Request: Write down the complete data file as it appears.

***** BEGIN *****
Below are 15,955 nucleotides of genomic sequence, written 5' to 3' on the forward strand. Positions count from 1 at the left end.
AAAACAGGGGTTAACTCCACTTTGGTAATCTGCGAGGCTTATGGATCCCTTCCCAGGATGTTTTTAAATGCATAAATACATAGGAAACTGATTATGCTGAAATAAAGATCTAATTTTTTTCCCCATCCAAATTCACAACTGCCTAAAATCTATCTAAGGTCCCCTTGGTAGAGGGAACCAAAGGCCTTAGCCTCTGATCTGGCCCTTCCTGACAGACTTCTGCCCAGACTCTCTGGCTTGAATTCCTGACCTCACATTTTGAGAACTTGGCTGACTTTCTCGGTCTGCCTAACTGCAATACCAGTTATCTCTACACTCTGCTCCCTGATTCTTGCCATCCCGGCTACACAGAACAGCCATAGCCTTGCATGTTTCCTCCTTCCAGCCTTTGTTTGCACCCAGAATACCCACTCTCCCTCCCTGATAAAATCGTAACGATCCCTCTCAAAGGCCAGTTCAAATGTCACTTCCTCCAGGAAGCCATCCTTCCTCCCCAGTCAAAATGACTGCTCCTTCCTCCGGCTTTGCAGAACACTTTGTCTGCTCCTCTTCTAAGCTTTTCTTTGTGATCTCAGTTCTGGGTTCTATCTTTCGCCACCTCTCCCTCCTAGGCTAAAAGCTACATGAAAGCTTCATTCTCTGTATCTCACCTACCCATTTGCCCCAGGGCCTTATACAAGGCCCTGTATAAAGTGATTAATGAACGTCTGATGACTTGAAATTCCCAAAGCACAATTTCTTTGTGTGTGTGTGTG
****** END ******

Below are 15,955 nucleotides of genomic sequence, written 5' to 3' on the forward strand. Positions count from 1 at the left end.
AAAACAGGGGTTAACTCCACTTTGGTAATCTGCGAGGCTTATGGATCCCTTCCCAGGATGTTTTTAAATGCATAAATACATAGGAAACTGATTATGCTGAAATAAAGATCTAATTTTTTTCCCCATCCAAATTCACAACTGCCTAAAATCTATCTAAGGTCCCCTTGGTAGAGGGAACCAAAGGCCTTAGCCTCTGATCTGGCCCTTCCTGACAGACTTCTGCCCAGACTCTCTGGCTTGAATTCCTGACCTCACATTTTGAGAACTTGGCTGACTTTCTCGGTCTGCCTAACTGCAATACCAGTTATCTCTACACTCTGCTCCCTGATTCTTGCCATCCCGGCTACACAGAACAGCCATAGCCTTGCATGTTTCCTCCTTCCAGCCTTTGTTTGCACCCAGAATACCCACTCTCCCTCCCTGATAAAATCGTAACGATCCCTCTCAAAGGCCAGTTCAAATGTCACTTCCTCCAGGAAGCCATCCTTCCTCCCCAGTCAAAATGACTGCTCCTTCCTCCGGCTTTGCAGAACACTTTGTCTGCTCCTCTTCTAAGCTTTTCTTTGTGATCTCAGTTCTGGGTTCTATCTTTCGCCACCTCTCCCTCCTAGGCTAAAAGCTACATGAAAGCTTCATTCTCTGTATCTCACCTACCCATTTGCCCCAGGGCCTTATACAAGGCCCTGTATAAAGTGATTAATGAACGTCTGATGACTTGAAATTCCCAAAGCACAATTTCTTTGTGTGTGTGTGTG